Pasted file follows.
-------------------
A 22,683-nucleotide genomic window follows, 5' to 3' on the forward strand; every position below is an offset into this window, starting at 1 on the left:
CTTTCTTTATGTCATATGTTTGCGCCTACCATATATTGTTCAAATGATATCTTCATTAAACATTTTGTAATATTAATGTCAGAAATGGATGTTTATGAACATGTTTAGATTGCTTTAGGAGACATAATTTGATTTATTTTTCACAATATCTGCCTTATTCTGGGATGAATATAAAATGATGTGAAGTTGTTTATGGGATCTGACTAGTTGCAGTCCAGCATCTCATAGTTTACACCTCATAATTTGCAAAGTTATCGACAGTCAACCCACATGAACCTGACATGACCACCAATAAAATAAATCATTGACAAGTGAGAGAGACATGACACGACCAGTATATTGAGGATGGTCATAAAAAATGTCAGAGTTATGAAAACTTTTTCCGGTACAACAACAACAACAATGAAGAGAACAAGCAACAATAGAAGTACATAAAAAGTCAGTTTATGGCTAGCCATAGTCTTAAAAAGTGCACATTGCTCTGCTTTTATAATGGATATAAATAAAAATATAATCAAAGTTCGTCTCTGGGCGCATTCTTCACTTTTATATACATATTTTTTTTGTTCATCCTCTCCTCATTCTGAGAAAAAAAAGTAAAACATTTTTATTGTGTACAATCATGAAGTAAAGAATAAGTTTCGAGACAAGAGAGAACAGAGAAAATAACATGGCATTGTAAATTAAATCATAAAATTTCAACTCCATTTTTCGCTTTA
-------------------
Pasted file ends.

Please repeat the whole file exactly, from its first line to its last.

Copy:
A 22,683-nucleotide genomic window follows, 5' to 3' on the forward strand; every position below is an offset into this window, starting at 1 on the left:
CTTTCTTTATGTCATATGTTTGCGCCTACCATATATTGTTCAAATGATATCTTCATTAAACATTTTGTAATATTAATGTCAGAAATGGATGTTTATGAACATGTTTAGATTGCTTTAGGAGACATAATTTGATTTATTTTTCACAATATCTGCCTTATTCTGGGATGAATATAAAATGATGTGAAGTTGTTTATGGGATCTGACTAGTTGCAGTCCAGCATCTCATAGTTTACACCTCATAATTTGCAAAGTTATCGACAGTCAACCCACATGAACCTGACATGACCACCAATAAAATAAATCATTGACAAGTGAGAGAGACATGACACGACCAGTATATTGAGGATGGTCATAAAAAATGTCAGAGTTATGAAAACTTTTTCCGGTACAACAACAACAACAATGAAGAGAACAAGCAACAATAGAAGTACATAAAAAGTCAGTTTATGGCTAGCCATAGTCTTAAAAAGTGCACATTGCTCTGCTTTTATAATGGATATAAATAAAAATATAATCAAAGTTCGTCTCTGGGCGCATTCTTCACTTTTATATACATATTTTTTTTGTTCATCCTCTCCTCATTCTGAGAAAAAAAAGTAAAACATTTTTATTGTGTACAATCATGAAGTAAAGAATAAGTTTCGAGACAAGAGAGAACAGAGAAAATAACATGGCATTGTAAATTAAATCATAAAATTTCAACTCCATTTTTCGCTTTA